I mean, the bank of NSW became the Wales and then westpac but Vic's bank was absorbed into the commonwealth to pay of cain/kirner's debt.

        Well, fairfax has done a good job in promoting entitlement and soon it seems you're going to get a real comrade for a premier who will borrow like a mad man. You can expect roads to be sold off to pay for new late trains that will still be run by striking unions.

        Maybe labor in power can sell off some of the gardens to pay for the services you demand, hmm, maybe no more free art galleries as well.

        # I'm with Terry McCrann.

        Date and time
        August 27, 2014, 9:40AM
      • Alex Net Government debt as percentage of GSP was lower under the ALP.But lets not let the facts get in the way of a good old fashioned rant.
        Clearly your upset in the dying days of this government.Agree with McCrann ?.So you want a third Lib premier in four years. Good luck.

        mount martha
        Date and time
        August 27, 2014, 11:13AM
      • Alex, I don't know where you got your history lesson from...a Liberal mummy and daddy? State bank went belly up due to poor management, taking on bad debt - nothing to do with "state debt" or the government of the day.

        R U Kidding
        Date and time
        August 27, 2014, 11:23AM
    • Just like private education, surely this should be subsidised by the taxpayer.

      Dr. Winthrop Bottomsworth
      Date and time
      August 27, 2014, 7:18AM
      • .... that is irresistable logic!.....I hate it!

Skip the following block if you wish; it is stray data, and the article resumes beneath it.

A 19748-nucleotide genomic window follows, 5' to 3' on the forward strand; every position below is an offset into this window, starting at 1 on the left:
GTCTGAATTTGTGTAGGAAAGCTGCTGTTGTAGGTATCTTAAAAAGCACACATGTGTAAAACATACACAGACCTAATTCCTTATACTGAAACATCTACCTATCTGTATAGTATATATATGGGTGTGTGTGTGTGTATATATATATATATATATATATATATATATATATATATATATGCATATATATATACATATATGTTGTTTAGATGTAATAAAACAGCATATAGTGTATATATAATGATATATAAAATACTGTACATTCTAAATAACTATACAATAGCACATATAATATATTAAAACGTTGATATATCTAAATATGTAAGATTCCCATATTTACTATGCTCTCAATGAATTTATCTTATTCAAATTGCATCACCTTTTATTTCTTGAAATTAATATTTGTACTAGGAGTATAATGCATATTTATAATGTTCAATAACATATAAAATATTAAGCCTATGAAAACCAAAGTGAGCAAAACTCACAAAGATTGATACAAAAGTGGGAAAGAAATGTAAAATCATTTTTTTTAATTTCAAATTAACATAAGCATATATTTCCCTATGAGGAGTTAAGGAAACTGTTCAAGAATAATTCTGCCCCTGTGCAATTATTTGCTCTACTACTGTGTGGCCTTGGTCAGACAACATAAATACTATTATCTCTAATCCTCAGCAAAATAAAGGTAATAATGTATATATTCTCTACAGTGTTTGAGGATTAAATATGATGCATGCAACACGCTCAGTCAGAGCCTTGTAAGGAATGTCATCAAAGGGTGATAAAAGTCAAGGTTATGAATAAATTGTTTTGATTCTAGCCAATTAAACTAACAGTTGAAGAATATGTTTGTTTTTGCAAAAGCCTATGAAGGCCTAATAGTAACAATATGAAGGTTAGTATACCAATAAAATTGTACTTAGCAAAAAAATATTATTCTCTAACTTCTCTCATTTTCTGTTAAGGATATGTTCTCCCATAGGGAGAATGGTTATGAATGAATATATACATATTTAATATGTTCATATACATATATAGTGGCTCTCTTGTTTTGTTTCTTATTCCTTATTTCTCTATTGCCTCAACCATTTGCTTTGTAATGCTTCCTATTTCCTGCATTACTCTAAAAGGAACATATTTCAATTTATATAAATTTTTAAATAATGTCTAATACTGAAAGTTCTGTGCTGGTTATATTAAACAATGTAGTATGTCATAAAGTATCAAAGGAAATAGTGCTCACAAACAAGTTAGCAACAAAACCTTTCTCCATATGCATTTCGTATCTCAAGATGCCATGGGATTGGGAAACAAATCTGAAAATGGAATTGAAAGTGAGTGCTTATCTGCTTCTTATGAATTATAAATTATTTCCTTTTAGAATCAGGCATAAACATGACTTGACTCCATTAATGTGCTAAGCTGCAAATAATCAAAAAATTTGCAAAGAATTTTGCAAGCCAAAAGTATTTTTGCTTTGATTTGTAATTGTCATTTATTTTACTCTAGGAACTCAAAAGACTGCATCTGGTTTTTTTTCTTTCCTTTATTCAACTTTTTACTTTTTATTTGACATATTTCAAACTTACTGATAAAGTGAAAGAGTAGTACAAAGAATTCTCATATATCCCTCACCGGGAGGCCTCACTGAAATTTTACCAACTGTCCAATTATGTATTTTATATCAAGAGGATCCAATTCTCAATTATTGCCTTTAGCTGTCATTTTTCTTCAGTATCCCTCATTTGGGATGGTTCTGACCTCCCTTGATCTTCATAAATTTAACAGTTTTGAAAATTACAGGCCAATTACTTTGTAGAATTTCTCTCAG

costa parki mik
        Date and time
        August 27, 2014, 8:16AM
      • Just like private education, we should get the tax payer to pay for it, then charge them again to use something else ...

        Double pay day
        Date and time
        August 27, 2014, 9:52AM
      • Private education is NOT subsidised by the tax payer. But it seems there are those who simply cannot understand that. Labor does. Why do you think Labor gives more to private each year rather than stop funding altogether. Every child in this country regardless of family income is entitled to go to a government school. Packer iwould be fully entitled to send his kids to one. And the government picks up the tab. All of it. A truly equal system would see the government paying the [private school exactly the same as it would for a public school; not a cent more. Partents pay the difference for what the school charges. That would be fair. However, what is paid is to private schools is only about 60% on average of that amount. so for every kid that goes to a private school the government is saving 40% of what it would have cost if the kid went public. So at the end of the day the parents of the private school kids are the ones subsidising the piblic system to the tune of that 40% which they have to pay rather than the government. That is why no Labor government has stopped the funding. Indeed the more kids they can encourage into private the greater the savings. I'm sure someone will respond with some purile comment about class but the arithmatic is undeniable.

        Mr Chipps
        Date and time
        August 27, 2014, 1:51PM
    • The only "class divide" is in the minds of the fashionable lefties of Fairfax.

      It looks to me like it's a private service, no Myki, no taxpayer subsidies, WiFi on board, a premium service at a premium price.

      Looks like it may free up seats on the PT buses for the proletariat. Fairfax should be delighted!

      Date and time
      August 27, 2014, 7:22AM

      More comments

      Make a comment

      You are logged in as [Logout]

      All information entered below may be published.

      Error: Please enter your screen name.

      Error: Your Screen Name must be less than 255 characters.

      Error: Your Location must be less than 255 characters.

      Error: Please enter your comment.

      Error: Your Message must be less than 300 words.

      Post to

      You need to have read and accepted the Conditions of Use.

      Thank you

      Your comment has been submitted for approval.

      Comments are moderated and are generally published if they are on-topic and not abusive.

      HuffPost Australia

      Follow Us

      Featured advertisers